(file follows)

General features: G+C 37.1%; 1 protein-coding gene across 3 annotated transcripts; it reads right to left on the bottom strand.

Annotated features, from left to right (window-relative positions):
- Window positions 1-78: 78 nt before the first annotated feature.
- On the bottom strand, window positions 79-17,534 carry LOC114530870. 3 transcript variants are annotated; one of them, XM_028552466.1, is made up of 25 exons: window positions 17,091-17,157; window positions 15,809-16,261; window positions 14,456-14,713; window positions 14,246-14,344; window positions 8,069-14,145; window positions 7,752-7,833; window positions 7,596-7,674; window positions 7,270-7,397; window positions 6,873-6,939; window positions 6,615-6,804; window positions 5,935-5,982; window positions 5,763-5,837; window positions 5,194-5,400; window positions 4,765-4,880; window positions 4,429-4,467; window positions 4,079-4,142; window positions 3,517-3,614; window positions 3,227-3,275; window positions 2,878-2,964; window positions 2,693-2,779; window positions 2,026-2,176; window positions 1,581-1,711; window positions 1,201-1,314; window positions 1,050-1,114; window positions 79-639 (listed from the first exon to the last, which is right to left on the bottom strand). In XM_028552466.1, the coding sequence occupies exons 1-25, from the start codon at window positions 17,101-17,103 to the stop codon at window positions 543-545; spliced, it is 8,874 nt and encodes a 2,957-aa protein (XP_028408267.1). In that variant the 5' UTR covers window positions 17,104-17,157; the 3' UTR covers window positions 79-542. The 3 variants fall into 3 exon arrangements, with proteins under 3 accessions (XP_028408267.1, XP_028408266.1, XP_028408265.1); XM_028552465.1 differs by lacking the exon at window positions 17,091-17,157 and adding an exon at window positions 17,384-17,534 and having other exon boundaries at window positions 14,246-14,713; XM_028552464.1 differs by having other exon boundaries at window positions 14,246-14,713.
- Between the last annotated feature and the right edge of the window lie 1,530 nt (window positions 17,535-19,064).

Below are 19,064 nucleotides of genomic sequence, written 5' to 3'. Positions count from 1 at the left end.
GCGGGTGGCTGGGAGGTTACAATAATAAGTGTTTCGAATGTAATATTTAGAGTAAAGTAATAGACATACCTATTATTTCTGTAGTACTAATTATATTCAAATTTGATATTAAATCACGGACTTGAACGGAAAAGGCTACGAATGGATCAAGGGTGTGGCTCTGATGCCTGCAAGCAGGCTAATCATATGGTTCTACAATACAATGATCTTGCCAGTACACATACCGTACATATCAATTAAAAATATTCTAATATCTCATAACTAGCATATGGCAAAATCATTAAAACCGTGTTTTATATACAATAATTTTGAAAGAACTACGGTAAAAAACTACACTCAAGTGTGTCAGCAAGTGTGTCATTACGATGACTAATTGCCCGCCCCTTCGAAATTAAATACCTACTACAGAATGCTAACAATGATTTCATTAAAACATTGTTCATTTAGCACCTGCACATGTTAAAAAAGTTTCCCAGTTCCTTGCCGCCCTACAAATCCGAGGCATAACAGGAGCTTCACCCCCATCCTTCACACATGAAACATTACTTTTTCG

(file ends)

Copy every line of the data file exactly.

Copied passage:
General features: G+C 37.1%; 1 protein-coding gene across 3 annotated transcripts; it reads right to left on the bottom strand.

Annotated features, from left to right (window-relative positions):
- Window positions 1-78: 78 nt before the first annotated feature.
- On the bottom strand, window positions 79-17,534 carry LOC114530870. 3 transcript variants are annotated; one of them, XM_028552466.1, is made up of 25 exons: window positions 17,091-17,157; window positions 15,809-16,261; window positions 14,456-14,713; window positions 14,246-14,344; window positions 8,069-14,145; window positions 7,752-7,833; window positions 7,596-7,674; window positions 7,270-7,397; window positions 6,873-6,939; window positions 6,615-6,804; window positions 5,935-5,982; window positions 5,763-5,837; window positions 5,194-5,400; window positions 4,765-4,880; window positions 4,429-4,467; window positions 4,079-4,142; window positions 3,517-3,614; window positions 3,227-3,275; window positions 2,878-2,964; window positions 2,693-2,779; window positions 2,026-2,176; window positions 1,581-1,711; window positions 1,201-1,314; window positions 1,050-1,114; window positions 79-639 (listed from the first exon to the last, which is right to left on the bottom strand). In XM_028552466.1, the coding sequence occupies exons 1-25, from the start codon at window positions 17,101-17,103 to the stop codon at window positions 543-545; spliced, it is 8,874 nt and encodes a 2,957-aa protein (XP_028408267.1). In that variant the 5' UTR covers window positions 17,104-17,157; the 3' UTR covers window positions 79-542. The 3 variants fall into 3 exon arrangements, with proteins under 3 accessions (XP_028408267.1, XP_028408266.1, XP_028408265.1); XM_028552465.1 differs by lacking the exon at window positions 17,091-17,157 and adding an exon at window positions 17,384-17,534 and having other exon boundaries at window positions 14,246-14,713; XM_028552464.1 differs by having other exon boundaries at window positions 14,246-14,713.
- Between the last annotated feature and the right edge of the window lie 1,530 nt (window positions 17,535-19,064).

Below are 19,064 nucleotides of genomic sequence, written 5' to 3'. Positions count from 1 at the left end.
GCGGGTGGCTGGGAGGTTACAATAATAAGTGTTTCGAATGTAATATTTAGAGTAAAGTAATAGACATACCTATTATTTCTGTAGTACTAATTATATTCAAATTTGATATTAAATCACGGACTTGAACGGAAAAGGCTACGAATGGATCAAGGGTGTGGCTCTGATGCCTGCAAGCAGGCTAATCATATGGTTCTACAATACAATGATCTTGCCAGTACACATACCGTACATATCAATTAAAAATATTCTAATATCTCATAACTAGCATATGGCAAAATCATTAAAACCGTGTTTTATATACAATAATTTTGAAAGAACTACGGTAAAAAACTACACTCAAGTGTGTCAGCAAGTGTGTCATTACGATGACTAATTGCCCGCCCCTTCGAAATTAAATACCTACTACAGAATGCTAACAATGATTTCATTAAAACATTGTTCATTTAGCACCTGCACATGTTAAAAAAGTTTCCCAGTTCCTTGCCGCCCTACAAATCCGAGGCATAACAGGAGCTTCACCCCCATCCTTCACACATGAAACATTACTTTTTCG